|Shave ice on Maui|
It's Hawaiian so you can't drive. But someone could definitely import a real shave ice machine and make a name offering the beauty of flavored snow.
Snowballs and other stands here serve up crunchy ice flavored with candy-colored syrups. The Hawaiian ice machines grind finer. The ice really feels like the fluffiest snow, and the syrups just spread into the ice. Nothing pools on the bottom.
|Ululani's in Kihei|
At the top end, chains like Ululani's pour flavored syrups that they make themselves. Basic fruits like banana, strawberry, and watermelon. Tropicals like mangos, lychees, and passion fruit. Exotics like tamarind or "tiger's blood." They really taste like fruit, and the fluffy snow makes them completely unique.
Okay, I'll say it: It makes them better than snowballs. (I love you snowballs. But I have to speak the truth.)
They're getting about $5 a cone on Maui -- plus another dollar if you get coconut or macadamia ice cream on the bottom. (And you have to get the ice cream on the bottom.) It seems like someone could import a machine and skim a little of the frozen yogurt trend into a profitable business.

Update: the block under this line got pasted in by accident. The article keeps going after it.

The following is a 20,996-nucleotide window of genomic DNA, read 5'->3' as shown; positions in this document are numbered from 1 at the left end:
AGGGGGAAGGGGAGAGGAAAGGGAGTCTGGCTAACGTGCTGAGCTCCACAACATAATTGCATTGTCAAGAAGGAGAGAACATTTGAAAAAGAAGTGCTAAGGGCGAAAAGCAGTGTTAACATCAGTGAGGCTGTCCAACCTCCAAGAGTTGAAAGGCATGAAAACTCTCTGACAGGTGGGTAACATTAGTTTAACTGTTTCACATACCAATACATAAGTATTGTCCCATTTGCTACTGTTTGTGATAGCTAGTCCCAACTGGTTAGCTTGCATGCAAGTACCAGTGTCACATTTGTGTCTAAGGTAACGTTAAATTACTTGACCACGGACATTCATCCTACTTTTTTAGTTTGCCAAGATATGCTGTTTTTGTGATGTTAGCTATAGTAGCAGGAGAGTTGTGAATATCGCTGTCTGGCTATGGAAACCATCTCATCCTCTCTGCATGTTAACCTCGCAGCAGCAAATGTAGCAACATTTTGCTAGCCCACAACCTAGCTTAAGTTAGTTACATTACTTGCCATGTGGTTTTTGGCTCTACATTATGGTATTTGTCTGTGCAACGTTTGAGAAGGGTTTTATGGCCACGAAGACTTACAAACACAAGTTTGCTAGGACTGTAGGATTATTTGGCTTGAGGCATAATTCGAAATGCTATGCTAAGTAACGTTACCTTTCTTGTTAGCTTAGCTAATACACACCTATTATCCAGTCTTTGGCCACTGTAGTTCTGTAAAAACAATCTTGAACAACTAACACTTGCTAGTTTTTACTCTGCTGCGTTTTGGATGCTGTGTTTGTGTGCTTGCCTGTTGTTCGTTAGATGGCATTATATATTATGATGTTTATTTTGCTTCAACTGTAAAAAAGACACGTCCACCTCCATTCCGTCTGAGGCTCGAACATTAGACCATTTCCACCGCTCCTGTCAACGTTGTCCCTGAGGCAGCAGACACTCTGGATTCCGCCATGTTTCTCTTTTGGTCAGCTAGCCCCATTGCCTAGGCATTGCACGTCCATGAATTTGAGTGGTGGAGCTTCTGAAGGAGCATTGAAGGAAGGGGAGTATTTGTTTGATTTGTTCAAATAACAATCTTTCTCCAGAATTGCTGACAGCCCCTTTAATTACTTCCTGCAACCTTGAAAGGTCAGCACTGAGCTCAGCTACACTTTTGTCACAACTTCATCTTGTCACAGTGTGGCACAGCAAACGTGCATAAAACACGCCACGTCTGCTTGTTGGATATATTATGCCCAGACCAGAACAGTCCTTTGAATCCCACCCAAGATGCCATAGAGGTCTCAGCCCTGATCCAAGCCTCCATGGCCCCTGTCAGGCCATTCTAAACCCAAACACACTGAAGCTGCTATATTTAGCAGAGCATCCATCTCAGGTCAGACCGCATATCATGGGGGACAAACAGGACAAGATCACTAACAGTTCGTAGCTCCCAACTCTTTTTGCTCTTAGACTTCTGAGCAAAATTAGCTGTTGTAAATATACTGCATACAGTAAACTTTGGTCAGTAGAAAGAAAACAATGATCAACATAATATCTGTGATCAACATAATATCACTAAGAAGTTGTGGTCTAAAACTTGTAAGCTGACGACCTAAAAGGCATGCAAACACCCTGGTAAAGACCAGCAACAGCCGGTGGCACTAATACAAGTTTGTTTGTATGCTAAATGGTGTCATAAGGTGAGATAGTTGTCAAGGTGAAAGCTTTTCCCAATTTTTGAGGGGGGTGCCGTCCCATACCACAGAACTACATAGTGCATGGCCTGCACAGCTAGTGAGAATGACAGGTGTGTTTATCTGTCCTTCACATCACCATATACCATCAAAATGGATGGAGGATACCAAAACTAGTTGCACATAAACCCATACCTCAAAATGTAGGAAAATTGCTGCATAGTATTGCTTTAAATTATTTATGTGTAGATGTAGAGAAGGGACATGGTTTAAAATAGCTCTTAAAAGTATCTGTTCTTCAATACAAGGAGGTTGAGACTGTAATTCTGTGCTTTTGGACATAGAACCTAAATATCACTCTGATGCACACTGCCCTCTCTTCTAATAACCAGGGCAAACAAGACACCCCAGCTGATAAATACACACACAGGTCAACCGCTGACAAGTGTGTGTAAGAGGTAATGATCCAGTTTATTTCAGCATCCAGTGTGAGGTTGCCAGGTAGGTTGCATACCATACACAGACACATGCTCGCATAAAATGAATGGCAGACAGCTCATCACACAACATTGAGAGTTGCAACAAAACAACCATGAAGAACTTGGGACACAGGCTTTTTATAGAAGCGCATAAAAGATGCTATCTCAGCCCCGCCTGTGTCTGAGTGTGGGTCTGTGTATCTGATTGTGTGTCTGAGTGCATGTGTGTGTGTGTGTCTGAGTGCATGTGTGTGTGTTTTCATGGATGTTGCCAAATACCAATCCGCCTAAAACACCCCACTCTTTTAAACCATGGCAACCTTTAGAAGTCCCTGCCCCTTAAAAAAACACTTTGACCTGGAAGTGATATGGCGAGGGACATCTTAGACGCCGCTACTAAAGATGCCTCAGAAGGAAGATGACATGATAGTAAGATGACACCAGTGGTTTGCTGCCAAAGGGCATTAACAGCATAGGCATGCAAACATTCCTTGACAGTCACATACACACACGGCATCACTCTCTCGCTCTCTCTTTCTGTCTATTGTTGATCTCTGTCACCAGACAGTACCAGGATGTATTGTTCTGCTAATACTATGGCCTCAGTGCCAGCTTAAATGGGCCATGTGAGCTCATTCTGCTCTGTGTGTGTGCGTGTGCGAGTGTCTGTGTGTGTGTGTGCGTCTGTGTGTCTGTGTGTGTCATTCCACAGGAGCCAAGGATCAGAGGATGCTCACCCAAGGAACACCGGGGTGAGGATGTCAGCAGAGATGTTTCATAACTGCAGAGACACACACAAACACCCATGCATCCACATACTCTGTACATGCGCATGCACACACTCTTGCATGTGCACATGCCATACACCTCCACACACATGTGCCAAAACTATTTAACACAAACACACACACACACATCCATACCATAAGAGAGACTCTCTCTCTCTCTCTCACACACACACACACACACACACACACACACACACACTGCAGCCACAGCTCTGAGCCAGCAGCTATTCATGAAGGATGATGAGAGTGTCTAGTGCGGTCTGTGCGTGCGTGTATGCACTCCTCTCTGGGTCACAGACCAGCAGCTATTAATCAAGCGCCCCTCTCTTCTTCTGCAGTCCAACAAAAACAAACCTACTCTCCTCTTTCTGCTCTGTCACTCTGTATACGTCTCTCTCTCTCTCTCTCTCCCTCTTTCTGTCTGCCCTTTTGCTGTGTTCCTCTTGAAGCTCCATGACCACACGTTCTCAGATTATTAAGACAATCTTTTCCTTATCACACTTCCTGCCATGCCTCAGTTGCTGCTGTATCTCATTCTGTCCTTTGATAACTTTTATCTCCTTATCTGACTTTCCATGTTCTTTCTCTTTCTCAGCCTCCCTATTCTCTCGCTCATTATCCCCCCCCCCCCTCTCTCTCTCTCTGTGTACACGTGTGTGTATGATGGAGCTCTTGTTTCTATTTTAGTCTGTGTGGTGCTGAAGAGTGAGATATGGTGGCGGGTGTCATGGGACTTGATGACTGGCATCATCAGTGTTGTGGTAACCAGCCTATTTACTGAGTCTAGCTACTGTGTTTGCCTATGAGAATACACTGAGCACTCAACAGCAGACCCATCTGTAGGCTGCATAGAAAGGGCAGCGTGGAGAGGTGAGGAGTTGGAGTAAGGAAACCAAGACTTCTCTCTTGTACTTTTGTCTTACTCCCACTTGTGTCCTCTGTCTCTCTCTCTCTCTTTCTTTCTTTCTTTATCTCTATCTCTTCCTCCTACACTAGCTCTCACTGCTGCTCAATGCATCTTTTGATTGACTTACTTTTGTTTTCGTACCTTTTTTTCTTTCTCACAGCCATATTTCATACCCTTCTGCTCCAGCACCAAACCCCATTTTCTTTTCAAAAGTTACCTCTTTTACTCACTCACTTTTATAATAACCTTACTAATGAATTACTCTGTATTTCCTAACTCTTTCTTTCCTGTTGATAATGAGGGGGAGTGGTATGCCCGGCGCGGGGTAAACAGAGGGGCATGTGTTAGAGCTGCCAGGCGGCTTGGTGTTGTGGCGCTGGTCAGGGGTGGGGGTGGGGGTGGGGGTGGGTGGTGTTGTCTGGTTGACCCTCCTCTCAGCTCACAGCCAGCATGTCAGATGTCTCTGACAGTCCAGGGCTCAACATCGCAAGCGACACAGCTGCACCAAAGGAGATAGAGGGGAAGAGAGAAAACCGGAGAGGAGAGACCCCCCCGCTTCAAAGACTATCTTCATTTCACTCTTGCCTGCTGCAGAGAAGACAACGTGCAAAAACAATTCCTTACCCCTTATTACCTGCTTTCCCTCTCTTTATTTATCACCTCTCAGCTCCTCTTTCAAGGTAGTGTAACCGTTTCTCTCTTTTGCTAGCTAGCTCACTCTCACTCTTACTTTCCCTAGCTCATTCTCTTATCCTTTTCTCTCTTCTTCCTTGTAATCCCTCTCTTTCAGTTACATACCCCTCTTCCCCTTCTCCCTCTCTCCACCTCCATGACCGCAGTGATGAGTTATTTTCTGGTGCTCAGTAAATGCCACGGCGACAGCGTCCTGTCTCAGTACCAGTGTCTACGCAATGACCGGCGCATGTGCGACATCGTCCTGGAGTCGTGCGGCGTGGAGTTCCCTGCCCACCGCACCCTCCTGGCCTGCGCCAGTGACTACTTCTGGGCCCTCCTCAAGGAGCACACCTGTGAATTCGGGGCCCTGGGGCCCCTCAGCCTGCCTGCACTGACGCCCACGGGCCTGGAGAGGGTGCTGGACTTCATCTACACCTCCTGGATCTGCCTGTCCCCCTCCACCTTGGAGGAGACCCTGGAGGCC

A few summers ago, Mrs. HowChow and I found the snowy soft shave ice at an Artscape vendor, but we haven't seen it again. I see Yelp reviews for Hula Honey's that looks like a mobile vendor or a food truck. I'll need to campaign for a Howard County visit next summer.
Surprisingly, the other lesson that I learned on vacation was that I can't wait for Whole Foods to open in Columbia in 2014. We stumbled on a Whole Foods one morning when we were heading out on a day-long drive, and we bought delicious sandwiches that we ate sitting on a black-sand beach.
Even without the beach, Whole Foods is going to bring some stuff that just doesn't exist here now. The prepared foods were wonderful. We stopped again and filled our hotel refrigerator with lunches -- poke and tortilla chips, then hummus, cheeses, olives and grilled vegetables.
In Hawaii, these were delicious alternatives to hotel restaurants. Back in Howard County, the prepared food will be a convenience, but the meats and fish will be my big draw. Harris Teeter's spicy chicken sausage remains a great staple, but Whole Foods sometimes offers a half dozen chicken sausage variations. Grill them. Cut them in pasta sauce. Crumble spicy ones into tacos. I can't wait.